Yes, that’s the maestro’s own hand, the cadenza for the first movement of this very piece. Which brings us to point three: soloists are never obliged to perform the cadenza as written. Making up their own is perfectly accepted and normal as the cadenza is the bit where the soloist gets to show off. But… remember, this is Beethoven, and he’s one of the best pianists that ever lived.
Enter our soloist for the evening, David Fray, one of the best piano soloists of our current age. He performed Beethoven’s cadenza, “as written.” I don’t see how anyone makes heads nor tails out of that, but I assuming if they can translate Egyptian hieroglyphs, they can translate Beethoven. I’ve heard recordings of Fray, but I always expect a little extra showmanship in a live performance. Fray’s showmanship wasn’t showy. He put his talent into Beethoven’s score, and the result was what I can only describe as natural magic. It felt like it couldn’t have been performed any other way. Backed by the DSO, well, it’s hard to go wrong with Beethoven. It’s a different effect than one of his symphonies, but no less spellbinding. I truly wish we could have gotten Fray to do an encore before intermission, perhaps one of the sonatas, say for example the “Moonlight” (my personal favorite), but it wasn’t to be. In any case, remembering that the modern piano is so much more powerful than what Beethoven had to work with in his day, I marvel at how he pushed his music to consider what the future might bring. A standard keyboard in his day could not have played the cadenza he wrote. Not enough keys. Makes me wonder how he pulled it off in his own time.
After intermission, we got another Beethoven, the King Stephen Overture. And I kept reading it all night as the “Stephen King Overture.” I know better, but this is what happens when you read too many book blogs. You people are a bad influence on me! lol. The King Stephen Overture was a spritely piece, so not in a style Stephen King would recognize. It’s not one you hear performed often, even in recording, unless you’re just predisposed to spin the disc yourself. But again, any Beethoven is welcome in my book.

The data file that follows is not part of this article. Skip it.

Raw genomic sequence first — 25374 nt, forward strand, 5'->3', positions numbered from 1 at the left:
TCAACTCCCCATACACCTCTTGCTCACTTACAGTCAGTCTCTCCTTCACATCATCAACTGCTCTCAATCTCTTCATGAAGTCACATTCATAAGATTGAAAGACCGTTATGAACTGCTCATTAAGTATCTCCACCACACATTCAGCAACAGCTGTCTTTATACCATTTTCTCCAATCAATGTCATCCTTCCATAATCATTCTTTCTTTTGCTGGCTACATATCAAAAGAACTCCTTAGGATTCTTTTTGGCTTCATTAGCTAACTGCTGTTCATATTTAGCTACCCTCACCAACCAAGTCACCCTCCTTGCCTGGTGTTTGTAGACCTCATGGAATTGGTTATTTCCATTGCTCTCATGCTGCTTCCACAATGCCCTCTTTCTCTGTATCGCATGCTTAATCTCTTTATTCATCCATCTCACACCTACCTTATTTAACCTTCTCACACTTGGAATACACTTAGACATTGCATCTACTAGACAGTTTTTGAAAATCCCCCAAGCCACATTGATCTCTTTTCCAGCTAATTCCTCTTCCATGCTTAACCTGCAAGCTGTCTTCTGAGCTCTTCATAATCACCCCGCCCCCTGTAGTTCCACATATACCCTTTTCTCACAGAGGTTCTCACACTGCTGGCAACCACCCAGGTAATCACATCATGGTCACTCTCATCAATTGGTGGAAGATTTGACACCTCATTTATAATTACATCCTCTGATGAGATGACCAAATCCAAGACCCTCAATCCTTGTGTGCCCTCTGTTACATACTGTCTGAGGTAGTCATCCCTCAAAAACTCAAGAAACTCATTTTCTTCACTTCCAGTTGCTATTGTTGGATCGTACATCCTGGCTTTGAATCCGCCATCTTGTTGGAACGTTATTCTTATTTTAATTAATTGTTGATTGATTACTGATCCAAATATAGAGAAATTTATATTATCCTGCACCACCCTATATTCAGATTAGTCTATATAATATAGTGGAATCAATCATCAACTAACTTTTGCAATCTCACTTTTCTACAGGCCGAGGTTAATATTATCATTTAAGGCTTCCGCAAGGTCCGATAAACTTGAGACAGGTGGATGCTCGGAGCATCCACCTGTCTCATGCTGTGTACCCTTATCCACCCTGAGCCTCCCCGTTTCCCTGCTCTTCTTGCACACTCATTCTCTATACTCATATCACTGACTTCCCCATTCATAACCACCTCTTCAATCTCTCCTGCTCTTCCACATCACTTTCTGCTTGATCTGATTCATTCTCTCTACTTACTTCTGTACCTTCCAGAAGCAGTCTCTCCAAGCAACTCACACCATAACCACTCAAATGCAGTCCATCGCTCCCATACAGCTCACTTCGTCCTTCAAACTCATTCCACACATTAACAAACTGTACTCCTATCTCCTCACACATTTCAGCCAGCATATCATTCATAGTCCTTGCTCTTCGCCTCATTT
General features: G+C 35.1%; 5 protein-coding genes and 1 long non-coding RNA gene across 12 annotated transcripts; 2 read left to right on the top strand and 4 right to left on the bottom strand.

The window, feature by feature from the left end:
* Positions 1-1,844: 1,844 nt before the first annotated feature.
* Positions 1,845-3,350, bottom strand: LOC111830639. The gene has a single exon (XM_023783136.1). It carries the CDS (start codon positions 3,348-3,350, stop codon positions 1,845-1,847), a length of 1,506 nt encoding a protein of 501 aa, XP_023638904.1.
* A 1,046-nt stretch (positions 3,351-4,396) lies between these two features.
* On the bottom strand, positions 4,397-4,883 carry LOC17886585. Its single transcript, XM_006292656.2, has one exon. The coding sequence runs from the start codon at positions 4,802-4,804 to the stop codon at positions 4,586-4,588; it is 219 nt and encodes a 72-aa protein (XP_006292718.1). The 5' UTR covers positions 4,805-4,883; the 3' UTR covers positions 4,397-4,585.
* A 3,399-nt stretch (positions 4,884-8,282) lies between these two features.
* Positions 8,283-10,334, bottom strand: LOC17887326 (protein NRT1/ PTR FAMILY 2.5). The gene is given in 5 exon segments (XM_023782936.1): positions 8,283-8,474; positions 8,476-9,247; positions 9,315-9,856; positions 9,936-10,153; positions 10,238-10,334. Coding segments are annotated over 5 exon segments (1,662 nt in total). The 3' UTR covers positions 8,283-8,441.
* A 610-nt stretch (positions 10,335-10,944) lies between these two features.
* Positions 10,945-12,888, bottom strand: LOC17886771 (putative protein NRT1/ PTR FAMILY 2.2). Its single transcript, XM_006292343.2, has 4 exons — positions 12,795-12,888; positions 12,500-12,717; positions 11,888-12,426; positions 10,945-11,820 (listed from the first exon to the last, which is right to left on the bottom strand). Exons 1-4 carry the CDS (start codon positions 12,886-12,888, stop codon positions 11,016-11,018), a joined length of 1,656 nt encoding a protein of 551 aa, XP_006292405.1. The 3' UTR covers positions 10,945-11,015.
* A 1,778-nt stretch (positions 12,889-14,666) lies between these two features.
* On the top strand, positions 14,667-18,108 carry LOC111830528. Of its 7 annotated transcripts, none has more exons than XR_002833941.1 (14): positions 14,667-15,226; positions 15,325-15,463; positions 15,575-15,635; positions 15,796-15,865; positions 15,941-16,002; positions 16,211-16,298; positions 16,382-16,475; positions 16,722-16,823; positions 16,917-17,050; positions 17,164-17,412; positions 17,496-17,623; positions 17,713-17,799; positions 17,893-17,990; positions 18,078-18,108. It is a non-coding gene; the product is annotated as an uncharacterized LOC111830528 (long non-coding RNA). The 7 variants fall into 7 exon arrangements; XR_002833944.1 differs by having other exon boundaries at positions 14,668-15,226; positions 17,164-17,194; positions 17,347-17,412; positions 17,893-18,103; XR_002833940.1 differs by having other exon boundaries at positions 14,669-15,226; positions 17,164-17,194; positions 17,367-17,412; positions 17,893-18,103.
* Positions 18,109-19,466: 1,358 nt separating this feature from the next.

Zoltán Kodály is not a name I’m familiar with at all. Our final piece of the evening, the Háry János Suite, is a six movement piece, and it’s so much fun. It’s very much a folk-inspired piece, right down to the giant town square cuckoo clock.
Our percussionist Ronald Snider has been with the DSO since 1970, and he took center stage for this piece with an instrument called the cimbalom, an instrument descended from the Persian dulcimer (which I’m familiar with thanks to my visits to Scarborough Renaissance Festival). Before the show, he explained this instrument to us. It’s 140 steel strings, like a piano, with the lower ones meshed with copper. It’s played with cotton-wrapped mallets, which gives it a slightly different sound than a hammered piano string, especially when given music that plays to its ethnic roots. To breathe on it crooked is to knock it out of tune. He talked about this old joke about harpists where they spend half the time tuning their instruments and the other half playing out of tune. Apparently the cimbalom is far more temperamental than that. It’s an instrument that’s rarely heard outside its native Hungary, and he himself rarely plays it despite owning one, a side effect of all the other instruments he’s responsible for. It turns out, I’ve heard this instrument before without knowing it. I immediately recognized its sound from Jerry Goldsmith’s score for The Mummy.
All in all, it was a spectacular evening. I won’t have to wait long for my next performance. I have tickets for next weekend!